DICOM Metadata Analysis for Population Studies

DICOM Metadata Analysis for Population Studies

Milton Rodrigues dos Santos (Health Sciences School, IEETA, University of Aveiro, Aveiro, Portugal), Luis Bastião Silva (BMD Software, Lda, Aveiro, Portugal), Augusto Silva (Department of Electronics, Telecommunications and Informatics, IEETA, University of Aveiro, Aveiro, Portugal) and Nelson Pacheco Rocha (Department of Medical Sciences, IEETA, University of Aveiro, Aveiro, Portugal)
Copyright: © 2019 |Pages: 17
DOI: 10.4018/IJEHMC.2019010101

Abstract

This article reports an experimental study to determine how to use the stored Digital Imaging and Communication in Medicine (DICOM) metadata to perform population studies. As a case study, it was considered three types of medical imaging studies (i.e. routine head computed tomography, thorax computed radiography and thorax digital radiography) stored in the picture archiving and communication systems (PACS) of three healthcare institutions. The final sample consisted of DICOM metadata belonging to 1370360 images, corresponding to 109160 medical imaging studies performed on 72716 patients. The study followed a methodological approach that allows the identification of the number of patients with performed studies by age group and gender, as well as the average number of studies by patient, age group and gender in each one of the three healthcare institutions. The results show the relevance of the aggregation and analyses of DICOM metadata stored in heterogeneous PACS facilities.
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Introduction

The enormous amount of information that is acquired, stored and managed within heterogeneous healthcare environments, supported by complex healthcare information networks, is increasingly used to continuous improvement of healthcare provision (Asche, Seal, Kahler, Oehrlein, & Baumgartner, 2017).

The constant technological evolution has given rise to automatic tools to access, process and analyse clinical information. In particular, concerning medical imaging, these tools allow remote and safe analyses of clinical information related to millions of people, comparisons of clinical effectiveness, efficiency, and efficacy, dissemination of good practices, and, therefore, the improvement of the quality of healthcare provision (DeVoe et al., 2011; Klaiman, Pracilio, Kimberly, Cecil, & Legnini, 2013). In this context, advanced processing methods (e.g. artificial neural networks) might optimise the analysis of large amount of healthcare data (Moreira, Rodrigues, Kumar, Al-Muhtadi, & Korotaev, 2017), which might be useful to promote the quality of healthcare provision (Gholipour, Rahim, Fakhree, & Ziapour, 2015).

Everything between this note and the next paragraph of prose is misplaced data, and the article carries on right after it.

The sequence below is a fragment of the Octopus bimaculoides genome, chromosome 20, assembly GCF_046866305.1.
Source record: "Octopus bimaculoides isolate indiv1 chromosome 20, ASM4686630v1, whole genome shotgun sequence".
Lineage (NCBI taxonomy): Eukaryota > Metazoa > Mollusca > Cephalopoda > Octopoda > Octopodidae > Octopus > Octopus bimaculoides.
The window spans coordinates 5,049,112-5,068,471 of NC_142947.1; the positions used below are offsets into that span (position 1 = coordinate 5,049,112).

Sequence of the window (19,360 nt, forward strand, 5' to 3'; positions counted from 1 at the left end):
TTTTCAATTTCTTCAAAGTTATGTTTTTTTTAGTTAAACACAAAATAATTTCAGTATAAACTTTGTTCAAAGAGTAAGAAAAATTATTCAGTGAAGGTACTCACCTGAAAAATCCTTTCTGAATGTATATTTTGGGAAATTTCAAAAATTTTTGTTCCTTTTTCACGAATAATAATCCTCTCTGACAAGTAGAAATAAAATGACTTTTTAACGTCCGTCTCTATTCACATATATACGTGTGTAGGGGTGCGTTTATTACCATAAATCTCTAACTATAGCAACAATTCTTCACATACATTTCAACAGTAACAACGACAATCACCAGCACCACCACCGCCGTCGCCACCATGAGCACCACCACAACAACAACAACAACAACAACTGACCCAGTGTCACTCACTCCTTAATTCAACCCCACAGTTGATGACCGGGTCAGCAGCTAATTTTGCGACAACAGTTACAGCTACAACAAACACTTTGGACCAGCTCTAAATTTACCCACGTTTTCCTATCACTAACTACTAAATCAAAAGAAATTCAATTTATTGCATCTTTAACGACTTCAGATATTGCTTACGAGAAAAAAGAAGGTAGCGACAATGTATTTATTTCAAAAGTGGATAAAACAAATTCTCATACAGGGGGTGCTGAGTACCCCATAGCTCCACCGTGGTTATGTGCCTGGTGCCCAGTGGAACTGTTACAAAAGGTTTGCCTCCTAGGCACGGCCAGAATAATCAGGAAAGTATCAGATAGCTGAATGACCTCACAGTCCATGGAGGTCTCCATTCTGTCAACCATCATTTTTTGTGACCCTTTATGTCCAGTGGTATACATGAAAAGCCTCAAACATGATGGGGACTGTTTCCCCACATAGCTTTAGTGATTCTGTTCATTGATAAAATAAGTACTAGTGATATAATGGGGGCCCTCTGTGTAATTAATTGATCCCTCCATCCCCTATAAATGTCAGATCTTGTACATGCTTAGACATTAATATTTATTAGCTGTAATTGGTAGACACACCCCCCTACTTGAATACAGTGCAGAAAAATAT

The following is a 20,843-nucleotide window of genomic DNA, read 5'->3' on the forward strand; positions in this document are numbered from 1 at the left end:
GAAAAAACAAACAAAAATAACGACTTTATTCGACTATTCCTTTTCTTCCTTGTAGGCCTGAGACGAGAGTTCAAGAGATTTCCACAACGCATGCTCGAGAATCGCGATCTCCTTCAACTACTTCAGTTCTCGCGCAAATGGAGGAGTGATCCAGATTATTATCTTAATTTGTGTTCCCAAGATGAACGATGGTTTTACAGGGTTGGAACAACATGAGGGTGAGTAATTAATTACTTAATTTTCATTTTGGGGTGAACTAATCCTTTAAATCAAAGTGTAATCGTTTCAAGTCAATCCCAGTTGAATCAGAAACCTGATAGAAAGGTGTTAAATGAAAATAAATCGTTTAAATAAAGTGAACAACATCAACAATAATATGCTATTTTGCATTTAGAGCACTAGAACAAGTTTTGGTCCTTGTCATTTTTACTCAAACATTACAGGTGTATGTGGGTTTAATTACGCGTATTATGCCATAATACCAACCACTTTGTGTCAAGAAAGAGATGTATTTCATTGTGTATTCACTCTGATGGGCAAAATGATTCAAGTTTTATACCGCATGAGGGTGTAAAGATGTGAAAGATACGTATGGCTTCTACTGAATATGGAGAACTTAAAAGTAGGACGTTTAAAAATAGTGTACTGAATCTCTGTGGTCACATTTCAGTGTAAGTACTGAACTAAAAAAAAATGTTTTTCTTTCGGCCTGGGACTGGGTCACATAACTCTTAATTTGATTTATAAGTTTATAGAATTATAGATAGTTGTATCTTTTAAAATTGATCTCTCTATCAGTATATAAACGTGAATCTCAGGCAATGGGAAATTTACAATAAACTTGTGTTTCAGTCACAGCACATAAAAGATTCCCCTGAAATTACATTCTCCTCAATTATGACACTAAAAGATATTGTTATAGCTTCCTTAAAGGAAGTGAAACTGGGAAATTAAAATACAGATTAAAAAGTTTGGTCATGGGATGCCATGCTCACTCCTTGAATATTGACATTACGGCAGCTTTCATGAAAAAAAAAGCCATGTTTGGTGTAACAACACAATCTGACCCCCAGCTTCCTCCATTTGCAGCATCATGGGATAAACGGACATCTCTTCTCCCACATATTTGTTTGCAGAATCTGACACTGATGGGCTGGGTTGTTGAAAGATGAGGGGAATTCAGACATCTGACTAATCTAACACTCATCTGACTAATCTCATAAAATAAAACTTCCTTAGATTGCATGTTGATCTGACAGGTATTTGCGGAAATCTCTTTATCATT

The population aging and, consequently, the increasing prevalence of chronic conditions, among other factors (Van Oostrom et al., 2016), including technological developments, defensive medicine, and the need to perform a large number of medical imaging studies and to achieve results in short periods (Amis Jr. et al., 2007), requires the improvement of the medical imaging procedures, which is reinforced by the fact that many of these procedures involve the use of ionizing radiation (Thrall, 2009; Sachs & Long, 2016).

In addition to the optimization of exposure factors to increase the performance of the medical imaging practice, another aspect that should be considered is the patients’ exposure to X-radiation, namely the number of medical imaging studies conducted during their lifetime (Fabritius et al., 2016). Therefore, initiatives should be taken to identify the causes of duplicated and repeated radiation exposures within medical imaging studies (Nol, Isouard, & Mirecki, 2006; Prieto et al., 2009; Hendee et al., 2010; Yuan et al., 2013), namely taking advantage of the information that is part of the Digital Imaging and Communication in Medicine (DICOM) metadata (Tsalafoutas & Metallidis, 2011; Brady & Kaufman, 2015).

The DICOM metadata data produced by different medical imaging modalities and distinct equipment manufacturers can be used in multiple scenarios, namely in efficiency metrics for imaging device productivity (Hu et al., 2011), or to provide data for different initiatives such as, for example, development of medical imaging performance indicators (Prieto et al., 2009); Jahnen, Kohler, Hermen, Tack, & Back, 2011; Dave & Gingold, 2013) or biomedical research (Freymann, Kirby, Perry, Clunie, & Jaffe, 2012).

Important parameters such as image processing and image acquisition parameters, patient dose and geometric information are stored in the Picture Archiving and Communication Systems (PACS). Despite these data being stored on the healthcare repositories, the traditional information systems are not able to access them. These difficulties can be overcome using the Dicoogle (Valente, Silva, Godinho, & Costa, 2016). Dicoogle is an open source solution that allows extracting textual information from the PACS and performing flexible queries over DICOM metadata. The flexibility to index different Information Object Definition (IOD) (i.e. DICOM objects types with different data elements) is due to the replacement the traditional database by an indexation engine. Following this approach, it is possible to index all existent DICOM data elements (text-based) without need to create new fields, new tables, and new relations that would be necessary for a non-proprietary relational database approach (Santos et al., 2015).

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